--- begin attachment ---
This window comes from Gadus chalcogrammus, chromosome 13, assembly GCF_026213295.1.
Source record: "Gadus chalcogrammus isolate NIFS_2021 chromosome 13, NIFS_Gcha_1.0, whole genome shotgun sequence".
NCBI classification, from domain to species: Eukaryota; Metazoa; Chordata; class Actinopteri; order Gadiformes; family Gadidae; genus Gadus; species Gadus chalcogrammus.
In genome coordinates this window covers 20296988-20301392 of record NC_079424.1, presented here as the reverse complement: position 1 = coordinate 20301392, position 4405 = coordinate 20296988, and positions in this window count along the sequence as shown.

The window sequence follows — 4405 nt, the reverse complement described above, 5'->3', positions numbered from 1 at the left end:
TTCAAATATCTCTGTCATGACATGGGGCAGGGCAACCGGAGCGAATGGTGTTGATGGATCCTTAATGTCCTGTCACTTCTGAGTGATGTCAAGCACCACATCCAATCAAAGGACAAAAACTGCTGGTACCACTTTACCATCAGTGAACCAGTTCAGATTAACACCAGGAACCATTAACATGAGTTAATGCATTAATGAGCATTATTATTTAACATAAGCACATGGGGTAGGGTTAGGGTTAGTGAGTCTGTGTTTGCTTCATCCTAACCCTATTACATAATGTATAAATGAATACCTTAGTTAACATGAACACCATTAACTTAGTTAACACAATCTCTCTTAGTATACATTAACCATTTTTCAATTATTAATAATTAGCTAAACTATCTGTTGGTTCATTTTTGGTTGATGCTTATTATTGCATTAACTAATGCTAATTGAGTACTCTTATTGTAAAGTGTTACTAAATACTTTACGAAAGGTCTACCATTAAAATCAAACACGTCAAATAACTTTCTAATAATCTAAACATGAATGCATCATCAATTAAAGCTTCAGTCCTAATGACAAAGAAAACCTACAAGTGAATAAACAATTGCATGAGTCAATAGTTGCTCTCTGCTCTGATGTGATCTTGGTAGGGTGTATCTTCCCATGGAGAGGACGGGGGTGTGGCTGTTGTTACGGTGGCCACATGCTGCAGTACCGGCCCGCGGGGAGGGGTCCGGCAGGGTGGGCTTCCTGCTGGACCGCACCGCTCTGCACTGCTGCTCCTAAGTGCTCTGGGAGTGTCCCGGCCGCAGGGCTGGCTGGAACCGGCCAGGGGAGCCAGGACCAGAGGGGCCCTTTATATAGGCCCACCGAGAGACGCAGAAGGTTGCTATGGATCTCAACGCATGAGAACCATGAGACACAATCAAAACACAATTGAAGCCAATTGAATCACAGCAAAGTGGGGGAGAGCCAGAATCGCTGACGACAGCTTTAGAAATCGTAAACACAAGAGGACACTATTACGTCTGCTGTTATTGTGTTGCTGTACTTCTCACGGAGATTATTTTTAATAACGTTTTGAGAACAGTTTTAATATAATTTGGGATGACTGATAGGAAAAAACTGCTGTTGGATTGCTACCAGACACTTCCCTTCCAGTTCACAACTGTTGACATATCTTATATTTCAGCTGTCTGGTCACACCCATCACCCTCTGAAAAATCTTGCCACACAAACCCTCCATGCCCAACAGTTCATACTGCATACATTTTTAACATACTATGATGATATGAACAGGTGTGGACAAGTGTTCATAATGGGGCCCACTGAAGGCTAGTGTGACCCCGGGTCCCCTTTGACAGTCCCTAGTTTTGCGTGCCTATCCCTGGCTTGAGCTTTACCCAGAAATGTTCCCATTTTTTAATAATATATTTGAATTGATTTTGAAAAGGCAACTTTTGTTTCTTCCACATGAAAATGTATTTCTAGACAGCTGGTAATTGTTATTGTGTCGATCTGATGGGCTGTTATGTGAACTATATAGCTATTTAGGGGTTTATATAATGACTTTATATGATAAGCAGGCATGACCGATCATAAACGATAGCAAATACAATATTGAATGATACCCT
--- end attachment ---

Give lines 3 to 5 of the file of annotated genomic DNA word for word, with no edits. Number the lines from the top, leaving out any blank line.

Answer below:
NCBI classification, from domain to species: Eukaryota; Metazoa; Chordata; class Actinopteri; order Gadiformes; family Gadidae; genus Gadus; species Gadus chalcogrammus.
In genome coordinates this window covers 20296988-20301392 of record NC_079424.1, presented here as the reverse complement: position 1 = coordinate 20301392, position 4405 = coordinate 20296988, and positions in this window count along the sequence as shown.

The window sequence follows — 4405 nt, the reverse complement described above, 5'->3', positions numbered from 1 at the left end: